Here is some of the early press about these;

Ducati came of age in the late 80s, using ideas that the Far East thought as antiquated and as such not worth pursuing, the Italians enjoyed staggering race successes, and with it many sales to the public, motorcycling hasn’t been quite the same since. Chris Pearson samples the bike at the beginning of it all

Based upon the 1978 Pantah bottom end, the design was the first real modern day Ducati Superbike and successfully bridged the gap until the arrival of the 916 some seven years later. The first sight of the all-new Ducati road bike was caught at the Milan show in the autumn of 1987 although the prototype race bikes had provided more than their fair share of clues and insights into what was waiting just around the corner. Developed as a direct descendant of the Daytona winning twin from 1987, the production version of the 851 differed little from that prototype race machine. Ducati’s intentions for the new model were clear from the outset being offered in both Strada (road going) and Kit (race track) specification, for those wishing to put their 851’s directly on to the track. 200 examples of the latter were hurriedly assembled to satisfy the homologation required for the inaugural 1988 World Superbike championship, a roadster based race series that Ducati were more than keen to be a part of.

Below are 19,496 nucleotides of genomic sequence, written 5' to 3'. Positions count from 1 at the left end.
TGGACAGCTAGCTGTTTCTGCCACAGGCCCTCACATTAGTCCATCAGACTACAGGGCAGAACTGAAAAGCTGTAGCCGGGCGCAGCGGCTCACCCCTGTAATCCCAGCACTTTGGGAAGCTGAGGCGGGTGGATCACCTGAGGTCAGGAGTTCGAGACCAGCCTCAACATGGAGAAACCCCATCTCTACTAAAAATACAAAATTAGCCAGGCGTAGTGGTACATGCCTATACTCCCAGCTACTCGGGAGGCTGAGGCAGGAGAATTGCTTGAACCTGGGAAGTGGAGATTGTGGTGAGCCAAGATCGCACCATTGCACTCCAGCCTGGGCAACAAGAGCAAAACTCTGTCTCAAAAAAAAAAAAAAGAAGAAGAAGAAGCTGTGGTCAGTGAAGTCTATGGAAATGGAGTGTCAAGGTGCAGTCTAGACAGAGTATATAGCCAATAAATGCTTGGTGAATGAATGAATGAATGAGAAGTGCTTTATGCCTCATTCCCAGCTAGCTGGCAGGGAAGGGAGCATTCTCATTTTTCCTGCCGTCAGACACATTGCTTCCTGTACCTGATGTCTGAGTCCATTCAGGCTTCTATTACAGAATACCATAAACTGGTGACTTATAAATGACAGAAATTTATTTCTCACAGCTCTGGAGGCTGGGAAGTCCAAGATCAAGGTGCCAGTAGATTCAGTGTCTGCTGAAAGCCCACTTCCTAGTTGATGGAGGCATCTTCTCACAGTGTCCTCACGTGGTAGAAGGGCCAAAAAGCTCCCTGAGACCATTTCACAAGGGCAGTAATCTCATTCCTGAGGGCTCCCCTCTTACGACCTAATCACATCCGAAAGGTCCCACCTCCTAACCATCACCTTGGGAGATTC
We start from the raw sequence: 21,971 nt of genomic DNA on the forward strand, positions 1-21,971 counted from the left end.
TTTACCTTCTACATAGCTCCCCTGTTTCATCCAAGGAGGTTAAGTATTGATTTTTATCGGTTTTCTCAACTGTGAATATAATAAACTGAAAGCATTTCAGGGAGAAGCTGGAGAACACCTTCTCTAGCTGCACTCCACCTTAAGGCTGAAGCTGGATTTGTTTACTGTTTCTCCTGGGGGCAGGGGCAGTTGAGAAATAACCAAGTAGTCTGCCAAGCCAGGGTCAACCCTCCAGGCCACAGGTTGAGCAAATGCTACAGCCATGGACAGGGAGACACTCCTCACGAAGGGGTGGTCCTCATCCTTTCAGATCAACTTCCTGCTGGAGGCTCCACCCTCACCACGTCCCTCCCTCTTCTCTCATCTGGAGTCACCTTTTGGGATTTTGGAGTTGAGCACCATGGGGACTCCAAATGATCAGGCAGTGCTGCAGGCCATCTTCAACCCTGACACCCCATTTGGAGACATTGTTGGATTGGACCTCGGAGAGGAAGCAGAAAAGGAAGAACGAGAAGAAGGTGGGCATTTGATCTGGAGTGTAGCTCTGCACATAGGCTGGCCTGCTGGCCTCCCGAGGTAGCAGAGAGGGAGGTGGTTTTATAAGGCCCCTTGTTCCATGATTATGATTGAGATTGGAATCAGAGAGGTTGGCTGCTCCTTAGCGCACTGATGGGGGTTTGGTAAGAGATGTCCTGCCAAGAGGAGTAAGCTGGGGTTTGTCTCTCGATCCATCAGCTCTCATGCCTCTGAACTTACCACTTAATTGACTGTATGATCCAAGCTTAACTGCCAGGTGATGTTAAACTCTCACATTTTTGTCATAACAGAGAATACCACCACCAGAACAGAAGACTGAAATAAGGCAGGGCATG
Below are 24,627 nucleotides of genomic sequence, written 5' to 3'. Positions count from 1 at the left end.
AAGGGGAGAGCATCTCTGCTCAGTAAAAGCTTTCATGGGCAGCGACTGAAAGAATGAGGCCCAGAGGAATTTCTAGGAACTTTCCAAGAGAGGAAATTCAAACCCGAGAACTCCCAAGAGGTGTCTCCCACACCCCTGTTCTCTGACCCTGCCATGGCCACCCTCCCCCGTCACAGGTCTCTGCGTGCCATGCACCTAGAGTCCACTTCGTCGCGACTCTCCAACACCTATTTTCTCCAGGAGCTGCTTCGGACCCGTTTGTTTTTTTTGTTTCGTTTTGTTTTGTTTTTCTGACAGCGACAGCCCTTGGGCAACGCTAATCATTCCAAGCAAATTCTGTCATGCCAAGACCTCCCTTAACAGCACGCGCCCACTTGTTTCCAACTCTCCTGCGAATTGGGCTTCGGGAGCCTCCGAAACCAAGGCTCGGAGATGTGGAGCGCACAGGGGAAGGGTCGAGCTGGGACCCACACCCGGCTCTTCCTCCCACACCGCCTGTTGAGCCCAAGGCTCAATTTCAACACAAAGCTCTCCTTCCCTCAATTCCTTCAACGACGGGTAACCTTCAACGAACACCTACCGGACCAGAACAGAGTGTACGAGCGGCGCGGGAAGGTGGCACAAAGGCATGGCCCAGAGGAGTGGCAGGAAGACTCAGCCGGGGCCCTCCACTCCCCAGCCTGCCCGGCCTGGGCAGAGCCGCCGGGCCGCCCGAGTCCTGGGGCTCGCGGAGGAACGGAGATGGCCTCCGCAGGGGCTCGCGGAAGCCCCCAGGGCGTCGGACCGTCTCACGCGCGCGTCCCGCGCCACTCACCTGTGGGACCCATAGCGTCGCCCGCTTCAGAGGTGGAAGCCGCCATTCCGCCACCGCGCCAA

The basis of the 1987 spec Ducati 851 lived on until the end of 1993, gradually growing in capacity up to the 888cc model of 1992, proving so dominant on the rack that the planned update, the iconic 916 series, was held over for more than a year finally making its debut towards the end of 93 ready for its full onslaught in 1994.

Credits cards accepted, up to $150.00 documentation charge may be added.

You’d be hard pressed to find another 1992 Ducati 851 in this kind of shape anywhere for any price. At $9,200, we have a low-mileage perfectly-preserved example of the superbike that put Ducati back in the conversation.

Featured Listing: 1992 Ducati 851 Strada
Ducati April 20, 2019 posted by Aaron

Featured Listing: 1977 Ducati 900SS

Check out all of Joe’s bikes for sale on RSBFS! Many thanks for choosing us to help move your collection! -dc

Update 5.7.2019: Now on eBay. Good luck to buyers and seller! -dc

We’re on a roll over here with rare Italian beauties from our buddy Joe, and this 1977 Ducati 900SS is no exception. It might not quite carry the provenance of his MV Agusta 750S America, but a ‘77 900SS is absolutely nobody’s idea of plain.